It is unconstitutional and I am stunned that the Supreme Court has not done it. It is not only unfair, but you are punishing someone due to the lack of resources of their parents. It is undemocratic in two ways; it amounts to saying that the uneducated deserve zero representation, and it misunderstands representation.
You are not selecting people to the bureaucracy. Representation is about being able to articulate people’s grievances. We vociferously opposed it, but how the SC accepts something that is unconstitutional amazes me.
Nuh is India’s most backward district, according to NITI Aayog. The Mewat region where Nuh is located, also has a problem of cow vigilantism. Your comments?
It [backwardness] has to do with systematic neglect and discrimation which is based on ethnicity and communalism. None of the other 21 districts of Haryana figure among the worst districts [in the index]. But one district features at the bottom. This cannot be an accident.
It is a combination of history, systematic neglect, and conscious discrimination that Mewat has faced in Haryana. Being posted here is considered a punishment posting. This is only 50 km from the millenium city of Gurgaon. Mewat has no rail line, and has poor education and health infrastructure. There is massive unemployment.
People associate Mewat with cattle slaughter, but an aspect everyone conveniently overlooks is that it is a region of cattle herds. Unlike modern-style dairies in other parts of Haryana, in Mewat keeping cows [at home] is the norm. They are gaupalak or cow herders and not gau bhakshaks or cow eaters. For many Muslim communities, Krishna is an idol.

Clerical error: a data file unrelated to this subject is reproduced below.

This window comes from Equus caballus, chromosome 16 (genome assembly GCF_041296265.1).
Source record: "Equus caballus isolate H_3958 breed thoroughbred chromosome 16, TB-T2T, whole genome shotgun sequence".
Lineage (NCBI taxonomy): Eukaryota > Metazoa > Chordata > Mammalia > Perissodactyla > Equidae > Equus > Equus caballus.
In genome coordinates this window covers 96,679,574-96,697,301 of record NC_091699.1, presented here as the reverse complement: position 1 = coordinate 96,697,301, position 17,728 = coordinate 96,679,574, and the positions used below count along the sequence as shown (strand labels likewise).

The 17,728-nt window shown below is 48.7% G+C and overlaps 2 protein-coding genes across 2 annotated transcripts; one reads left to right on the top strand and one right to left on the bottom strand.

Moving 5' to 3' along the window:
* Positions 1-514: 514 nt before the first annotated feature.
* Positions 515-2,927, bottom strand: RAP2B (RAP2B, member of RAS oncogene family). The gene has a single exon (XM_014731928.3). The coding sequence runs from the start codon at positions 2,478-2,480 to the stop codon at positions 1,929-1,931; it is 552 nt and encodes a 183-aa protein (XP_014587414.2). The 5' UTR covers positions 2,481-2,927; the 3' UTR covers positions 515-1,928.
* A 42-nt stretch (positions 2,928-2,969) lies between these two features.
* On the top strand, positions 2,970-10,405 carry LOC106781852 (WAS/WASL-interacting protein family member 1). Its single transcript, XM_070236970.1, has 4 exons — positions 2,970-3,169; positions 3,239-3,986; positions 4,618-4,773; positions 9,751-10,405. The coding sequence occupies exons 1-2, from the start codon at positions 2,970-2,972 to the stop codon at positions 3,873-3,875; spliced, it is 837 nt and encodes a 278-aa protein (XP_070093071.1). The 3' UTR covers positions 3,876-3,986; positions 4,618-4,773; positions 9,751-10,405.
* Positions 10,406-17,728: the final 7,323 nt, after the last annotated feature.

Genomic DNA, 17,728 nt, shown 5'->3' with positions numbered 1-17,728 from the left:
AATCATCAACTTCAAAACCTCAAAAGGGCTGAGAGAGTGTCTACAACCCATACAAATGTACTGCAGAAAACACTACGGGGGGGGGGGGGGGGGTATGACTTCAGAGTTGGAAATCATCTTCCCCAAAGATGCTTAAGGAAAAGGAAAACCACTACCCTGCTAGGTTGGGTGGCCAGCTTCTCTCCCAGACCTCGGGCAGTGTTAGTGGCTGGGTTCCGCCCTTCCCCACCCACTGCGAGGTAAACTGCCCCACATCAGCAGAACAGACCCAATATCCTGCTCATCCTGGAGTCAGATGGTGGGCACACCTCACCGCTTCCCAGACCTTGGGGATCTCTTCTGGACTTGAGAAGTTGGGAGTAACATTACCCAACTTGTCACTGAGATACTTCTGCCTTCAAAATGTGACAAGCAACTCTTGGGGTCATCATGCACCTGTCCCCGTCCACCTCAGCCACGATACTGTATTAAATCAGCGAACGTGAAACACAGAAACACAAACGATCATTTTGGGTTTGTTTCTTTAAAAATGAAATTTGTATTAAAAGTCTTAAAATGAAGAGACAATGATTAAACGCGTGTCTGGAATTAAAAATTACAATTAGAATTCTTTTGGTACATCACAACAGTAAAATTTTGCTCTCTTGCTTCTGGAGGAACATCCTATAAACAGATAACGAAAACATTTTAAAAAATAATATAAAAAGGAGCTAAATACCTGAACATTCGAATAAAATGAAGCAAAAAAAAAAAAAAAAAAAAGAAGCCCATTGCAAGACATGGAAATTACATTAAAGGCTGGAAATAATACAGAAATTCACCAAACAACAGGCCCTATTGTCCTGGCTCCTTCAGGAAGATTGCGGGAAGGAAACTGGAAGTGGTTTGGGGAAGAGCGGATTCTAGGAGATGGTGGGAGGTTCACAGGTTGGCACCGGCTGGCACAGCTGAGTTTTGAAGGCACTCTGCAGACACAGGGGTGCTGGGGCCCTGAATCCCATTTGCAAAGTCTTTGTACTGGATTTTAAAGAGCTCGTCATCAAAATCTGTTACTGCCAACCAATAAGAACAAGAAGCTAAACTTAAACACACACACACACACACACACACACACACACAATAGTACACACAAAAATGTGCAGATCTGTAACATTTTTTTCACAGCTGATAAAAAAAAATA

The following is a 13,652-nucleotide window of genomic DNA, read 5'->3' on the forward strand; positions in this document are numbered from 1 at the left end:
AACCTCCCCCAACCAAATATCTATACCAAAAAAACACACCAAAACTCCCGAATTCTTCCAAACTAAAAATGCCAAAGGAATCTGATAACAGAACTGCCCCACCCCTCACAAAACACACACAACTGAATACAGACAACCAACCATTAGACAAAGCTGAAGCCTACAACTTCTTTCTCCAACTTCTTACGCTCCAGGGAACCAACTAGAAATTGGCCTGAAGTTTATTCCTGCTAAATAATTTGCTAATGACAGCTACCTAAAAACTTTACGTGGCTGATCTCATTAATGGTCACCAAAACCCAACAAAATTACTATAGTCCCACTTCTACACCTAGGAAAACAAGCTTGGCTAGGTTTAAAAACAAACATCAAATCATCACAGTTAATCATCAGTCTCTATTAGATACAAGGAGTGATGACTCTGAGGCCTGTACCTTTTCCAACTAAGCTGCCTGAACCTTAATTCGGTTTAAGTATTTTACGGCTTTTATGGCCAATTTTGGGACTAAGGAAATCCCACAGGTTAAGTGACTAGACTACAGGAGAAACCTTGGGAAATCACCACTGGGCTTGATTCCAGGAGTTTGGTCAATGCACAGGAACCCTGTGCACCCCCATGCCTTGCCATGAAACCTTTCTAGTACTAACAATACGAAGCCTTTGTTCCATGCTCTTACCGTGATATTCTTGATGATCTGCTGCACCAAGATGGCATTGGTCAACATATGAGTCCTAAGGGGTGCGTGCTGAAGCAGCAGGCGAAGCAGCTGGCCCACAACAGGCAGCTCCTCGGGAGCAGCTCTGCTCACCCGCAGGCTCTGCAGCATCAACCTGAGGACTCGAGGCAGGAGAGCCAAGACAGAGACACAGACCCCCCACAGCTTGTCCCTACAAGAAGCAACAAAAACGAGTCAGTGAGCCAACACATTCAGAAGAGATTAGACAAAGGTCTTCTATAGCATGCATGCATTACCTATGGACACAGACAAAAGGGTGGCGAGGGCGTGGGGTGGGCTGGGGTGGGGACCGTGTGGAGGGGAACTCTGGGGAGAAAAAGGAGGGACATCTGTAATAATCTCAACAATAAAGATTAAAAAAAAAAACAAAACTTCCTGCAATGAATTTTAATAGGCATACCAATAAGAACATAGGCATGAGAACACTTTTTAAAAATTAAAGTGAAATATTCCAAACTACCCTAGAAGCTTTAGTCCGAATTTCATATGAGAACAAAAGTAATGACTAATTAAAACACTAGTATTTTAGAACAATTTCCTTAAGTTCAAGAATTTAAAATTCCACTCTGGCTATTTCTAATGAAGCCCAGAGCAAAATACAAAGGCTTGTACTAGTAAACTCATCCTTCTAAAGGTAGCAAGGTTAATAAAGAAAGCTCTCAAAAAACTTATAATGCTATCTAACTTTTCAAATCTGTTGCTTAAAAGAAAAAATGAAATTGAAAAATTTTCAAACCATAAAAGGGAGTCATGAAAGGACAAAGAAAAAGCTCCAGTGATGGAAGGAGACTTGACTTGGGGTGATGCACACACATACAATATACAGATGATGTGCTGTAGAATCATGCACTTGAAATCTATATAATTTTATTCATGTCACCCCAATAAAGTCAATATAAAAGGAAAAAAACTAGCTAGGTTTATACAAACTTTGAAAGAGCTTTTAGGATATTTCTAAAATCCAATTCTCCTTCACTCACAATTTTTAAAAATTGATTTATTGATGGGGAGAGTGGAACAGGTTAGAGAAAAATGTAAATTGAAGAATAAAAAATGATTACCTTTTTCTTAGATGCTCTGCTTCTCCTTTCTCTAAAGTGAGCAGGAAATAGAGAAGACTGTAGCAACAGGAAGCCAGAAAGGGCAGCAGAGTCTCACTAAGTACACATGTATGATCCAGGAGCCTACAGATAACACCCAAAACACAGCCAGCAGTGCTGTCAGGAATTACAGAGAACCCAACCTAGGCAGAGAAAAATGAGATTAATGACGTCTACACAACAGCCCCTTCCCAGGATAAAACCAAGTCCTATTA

Pehlu Khan, who was lynched, had gone to purchase a cow not to kill, but because his livelihood depended on it. While they do eat cow, as far as I have enquired no one in Mewat kills a cow kept at home. The meat may be bought from outside because it is one of the cheapest forms of meat and protein, in an area that suffers from malnutrition.
Cow slaughter [allegations] have stigmatised Meos [local Muslim community in northwestern India] as a community and has given people a license to attack them in adjoining areas of Rajasthan and Haryana, forcing the community to live in fear, and almost prevent cattle trade.
The BJP won 47 seats in the last state elections, and made a clean sweep in the parliamentary elections in May 2019. How do you see the BJP’s fortune change since the parliamentary elections a few months ago? Do you see the abolition of Article 370 influencing the state elections at a time when it is speculated that the Balakot strike had an impact on the parliamentary elections?